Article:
Smelly dumpsters are tech's new frontier

These trash workers make six figures
These trash workers make six figures

Say hello to the Internet of Filthy Things.

Tech companies are turning their attention to the world of dumpsters, garbage trucks and landfills.

With smart trash cans, professional dumpster divers and mounds of waste data, these companies are able to make a dirty business more efficient. Cities and companies are saving millions.

Traditionally, trash is picked up on a regular schedule, regardless of whether a dumpster is full or not. Enevo, a Finnish company, retrofits trash bins with sensors to detect how full the container is, and when it is emptied. This way a business will only have its trash removed when needed, and it can verify a pick-up has happened.

"We're trying to be a fresh wind and provide transparency in the value chain," said Fredrik Kekalainen, Enevo's founder and CEO, whose previous company made software for mobile phones. Now his technology skills are helping to shake up the waste industry. Enevo doesn't actually make garbage trucks or dumpsters, but provides the software and sensors to optimize them.


According to Kekalainen, it's common to empty dumpsters when they're only 30% to 60% full. Enevo's technology means trash trucks waste fewer miles driving around cities.

After tracking the garbage trucks in Antwerp, Belgium, Enevo halved the numbers of trucks needed in the city. Rotterdam, another Enevo customer, learned it could cut the days it picked up trash by 20%.

Smart dumpsters also empower homes, buildings and businesses to track exactly how much trash they generate. While utilities tell us how many gallons of water we use, and how many watts of electricity, the same isn't done for trash. Kekalainen said this will ultimately help governments and businesses change behavior and limit waste.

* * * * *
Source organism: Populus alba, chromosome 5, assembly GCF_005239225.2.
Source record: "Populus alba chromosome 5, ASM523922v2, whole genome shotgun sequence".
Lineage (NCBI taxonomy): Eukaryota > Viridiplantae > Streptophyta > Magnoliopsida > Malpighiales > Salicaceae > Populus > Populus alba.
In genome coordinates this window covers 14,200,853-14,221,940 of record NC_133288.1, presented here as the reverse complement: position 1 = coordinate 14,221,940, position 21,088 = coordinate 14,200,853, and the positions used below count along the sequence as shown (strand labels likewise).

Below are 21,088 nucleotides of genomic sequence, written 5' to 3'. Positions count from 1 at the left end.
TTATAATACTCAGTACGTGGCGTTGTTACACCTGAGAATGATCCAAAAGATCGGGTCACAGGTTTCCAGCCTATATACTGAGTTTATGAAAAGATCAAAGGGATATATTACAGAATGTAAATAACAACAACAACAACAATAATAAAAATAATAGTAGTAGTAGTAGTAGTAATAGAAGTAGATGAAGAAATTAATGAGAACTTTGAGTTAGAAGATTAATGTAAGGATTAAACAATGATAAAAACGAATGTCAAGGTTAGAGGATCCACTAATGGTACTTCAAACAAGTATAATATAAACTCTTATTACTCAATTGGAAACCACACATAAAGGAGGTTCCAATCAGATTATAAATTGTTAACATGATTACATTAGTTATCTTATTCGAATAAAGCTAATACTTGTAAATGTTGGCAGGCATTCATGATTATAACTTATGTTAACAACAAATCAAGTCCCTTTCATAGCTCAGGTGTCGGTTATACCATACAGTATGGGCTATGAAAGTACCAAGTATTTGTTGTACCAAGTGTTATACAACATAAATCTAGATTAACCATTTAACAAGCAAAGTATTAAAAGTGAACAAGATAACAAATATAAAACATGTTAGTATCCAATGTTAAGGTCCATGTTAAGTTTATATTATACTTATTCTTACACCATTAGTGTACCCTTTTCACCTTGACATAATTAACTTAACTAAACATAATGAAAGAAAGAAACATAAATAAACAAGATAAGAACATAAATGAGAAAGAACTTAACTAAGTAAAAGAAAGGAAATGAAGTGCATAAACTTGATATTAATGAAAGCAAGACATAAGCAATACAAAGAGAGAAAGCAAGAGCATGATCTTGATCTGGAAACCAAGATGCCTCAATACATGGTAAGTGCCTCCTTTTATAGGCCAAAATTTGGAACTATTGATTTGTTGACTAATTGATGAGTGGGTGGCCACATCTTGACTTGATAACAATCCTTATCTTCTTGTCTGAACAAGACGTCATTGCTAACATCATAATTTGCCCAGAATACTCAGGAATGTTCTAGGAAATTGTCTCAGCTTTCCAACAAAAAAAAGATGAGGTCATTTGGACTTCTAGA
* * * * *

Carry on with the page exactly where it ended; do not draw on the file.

Related: The $100,000 job: Garbage workers

Rubicon Global is another standout in the burgeoning smart trash sector.

In a sense, Rubicon Global is the Uber of the trash world. It connects independent garbage truck operators with specific jobs. Customers can request a pick-up exactly when they need it. Rubicon Global gives drivers recommended routes to improve their efficiency.

CEO Nate Morris said his company's secret sauce is its data, technology and ability to incentivize businesses to not put trash in landfills.

Revenue has tripled this year. It operates in all 50 U.S. states.

trash dumpster tech

The Atlanta-based company puts a smartphone in garbage trucks. It can tell when a dumpster has been emptied by listening for the sounds of a truck's hydraulic arms, the clang of a dumpster's lids closing, and the vibrations of the truck as it's filled with trash.

Customers get regular reports of when their trash is picked up and how much waste they're generating.

Some employees, jokingly called professional dumpster divers, will assess a business's trash output and offer suggestions on how to improve it.

According to chief technology officer Phil Rodoni, Rubicon Global helped one large retailer turn its trash bill into a profitable business. Rubicon suggested the retailer take the cardboard boxes that merchandise arrived in and return them to its distribution centers. Then the cardboard could be sold to a paper mill.

Businesses such as Rubicon Global and Enevo help the environment, but without increasing costs for companies. It seems like an idea everyone can agree on.

"I don't think anyone is pro-landfill or pro-garbage," Morris said.

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